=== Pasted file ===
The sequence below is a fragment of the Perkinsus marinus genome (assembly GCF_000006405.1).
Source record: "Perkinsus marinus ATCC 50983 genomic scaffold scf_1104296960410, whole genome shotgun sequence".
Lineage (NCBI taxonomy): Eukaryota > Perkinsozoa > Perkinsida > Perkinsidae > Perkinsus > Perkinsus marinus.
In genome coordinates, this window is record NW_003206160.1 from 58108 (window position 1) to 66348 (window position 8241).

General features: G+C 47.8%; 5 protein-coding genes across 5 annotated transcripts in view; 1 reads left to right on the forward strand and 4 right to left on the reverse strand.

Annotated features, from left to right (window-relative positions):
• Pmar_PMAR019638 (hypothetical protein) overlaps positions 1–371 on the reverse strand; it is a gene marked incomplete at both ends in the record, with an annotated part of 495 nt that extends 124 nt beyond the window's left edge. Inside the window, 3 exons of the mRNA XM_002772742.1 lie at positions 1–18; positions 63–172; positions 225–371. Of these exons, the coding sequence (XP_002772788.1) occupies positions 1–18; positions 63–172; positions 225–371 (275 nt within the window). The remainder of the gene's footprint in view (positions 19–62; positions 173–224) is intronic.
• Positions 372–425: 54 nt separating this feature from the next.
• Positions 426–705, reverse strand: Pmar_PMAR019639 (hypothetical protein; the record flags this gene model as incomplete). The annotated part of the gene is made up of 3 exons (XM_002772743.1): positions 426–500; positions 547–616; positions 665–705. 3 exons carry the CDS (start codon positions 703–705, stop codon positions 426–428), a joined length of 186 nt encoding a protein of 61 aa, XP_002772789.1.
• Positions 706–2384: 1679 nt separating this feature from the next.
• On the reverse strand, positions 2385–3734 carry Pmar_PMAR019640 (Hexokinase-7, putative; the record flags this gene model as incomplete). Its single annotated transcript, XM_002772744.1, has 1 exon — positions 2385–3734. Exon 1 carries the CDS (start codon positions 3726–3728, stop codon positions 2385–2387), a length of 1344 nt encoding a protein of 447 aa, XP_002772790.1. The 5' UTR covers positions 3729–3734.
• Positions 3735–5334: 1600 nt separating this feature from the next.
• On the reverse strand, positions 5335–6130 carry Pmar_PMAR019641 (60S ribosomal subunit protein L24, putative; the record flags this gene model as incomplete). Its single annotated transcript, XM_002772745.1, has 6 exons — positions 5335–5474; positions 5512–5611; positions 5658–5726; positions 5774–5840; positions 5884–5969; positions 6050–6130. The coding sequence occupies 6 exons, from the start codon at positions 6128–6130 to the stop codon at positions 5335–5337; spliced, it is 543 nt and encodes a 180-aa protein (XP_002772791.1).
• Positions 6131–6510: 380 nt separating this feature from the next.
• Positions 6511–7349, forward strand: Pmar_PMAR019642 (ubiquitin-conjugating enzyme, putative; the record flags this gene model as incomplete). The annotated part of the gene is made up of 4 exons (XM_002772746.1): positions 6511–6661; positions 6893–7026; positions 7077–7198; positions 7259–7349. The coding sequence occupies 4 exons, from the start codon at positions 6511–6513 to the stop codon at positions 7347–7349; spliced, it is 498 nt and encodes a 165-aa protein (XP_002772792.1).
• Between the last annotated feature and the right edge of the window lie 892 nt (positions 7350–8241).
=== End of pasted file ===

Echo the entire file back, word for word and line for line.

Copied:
The sequence below is a fragment of the Perkinsus marinus genome (assembly GCF_000006405.1).
Source record: "Perkinsus marinus ATCC 50983 genomic scaffold scf_1104296960410, whole genome shotgun sequence".
Lineage (NCBI taxonomy): Eukaryota > Perkinsozoa > Perkinsida > Perkinsidae > Perkinsus > Perkinsus marinus.
In genome coordinates, this window is record NW_003206160.1 from 58108 (window position 1) to 66348 (window position 8241).

General features: G+C 47.8%; 5 protein-coding genes across 5 annotated transcripts in view; 1 reads left to right on the forward strand and 4 right to left on the reverse strand.

Annotated features, from left to right (window-relative positions):
• Pmar_PMAR019638 (hypothetical protein) overlaps positions 1–371 on the reverse strand; it is a gene marked incomplete at both ends in the record, with an annotated part of 495 nt that extends 124 nt beyond the window's left edge. Inside the window, 3 exons of the mRNA XM_002772742.1 lie at positions 1–18; positions 63–172; positions 225–371. Of these exons, the coding sequence (XP_002772788.1) occupies positions 1–18; positions 63–172; positions 225–371 (275 nt within the window). The remainder of the gene's footprint in view (positions 19–62; positions 173–224) is intronic.
• Positions 372–425: 54 nt separating this feature from the next.
• Positions 426–705, reverse strand: Pmar_PMAR019639 (hypothetical protein; the record flags this gene model as incomplete). The annotated part of the gene is made up of 3 exons (XM_002772743.1): positions 426–500; positions 547–616; positions 665–705. 3 exons carry the CDS (start codon positions 703–705, stop codon positions 426–428), a joined length of 186 nt encoding a protein of 61 aa, XP_002772789.1.
• Positions 706–2384: 1679 nt separating this feature from the next.
• On the reverse strand, positions 2385–3734 carry Pmar_PMAR019640 (Hexokinase-7, putative; the record flags this gene model as incomplete). Its single annotated transcript, XM_002772744.1, has 1 exon — positions 2385–3734. Exon 1 carries the CDS (start codon positions 3726–3728, stop codon positions 2385–2387), a length of 1344 nt encoding a protein of 447 aa, XP_002772790.1. The 5' UTR covers positions 3729–3734.
• Positions 3735–5334: 1600 nt separating this feature from the next.
• On the reverse strand, positions 5335–6130 carry Pmar_PMAR019641 (60S ribosomal subunit protein L24, putative; the record flags this gene model as incomplete). Its single annotated transcript, XM_002772745.1, has 6 exons — positions 5335–5474; positions 5512–5611; positions 5658–5726; positions 5774–5840; positions 5884–5969; positions 6050–6130. The coding sequence occupies 6 exons, from the start codon at positions 6128–6130 to the stop codon at positions 5335–5337; spliced, it is 543 nt and encodes a 180-aa protein (XP_002772791.1).
• Positions 6131–6510: 380 nt separating this feature from the next.
• Positions 6511–7349, forward strand: Pmar_PMAR019642 (ubiquitin-conjugating enzyme, putative; the record flags this gene model as incomplete). The annotated part of the gene is made up of 4 exons (XM_002772746.1): positions 6511–6661; positions 6893–7026; positions 7077–7198; positions 7259–7349. The coding sequence occupies 4 exons, from the start codon at positions 6511–6513 to the stop codon at positions 7347–7349; spliced, it is 498 nt and encodes a 165-aa protein (XP_002772792.1).
• Between the last annotated feature and the right edge of the window lie 892 nt (positions 7350–8241).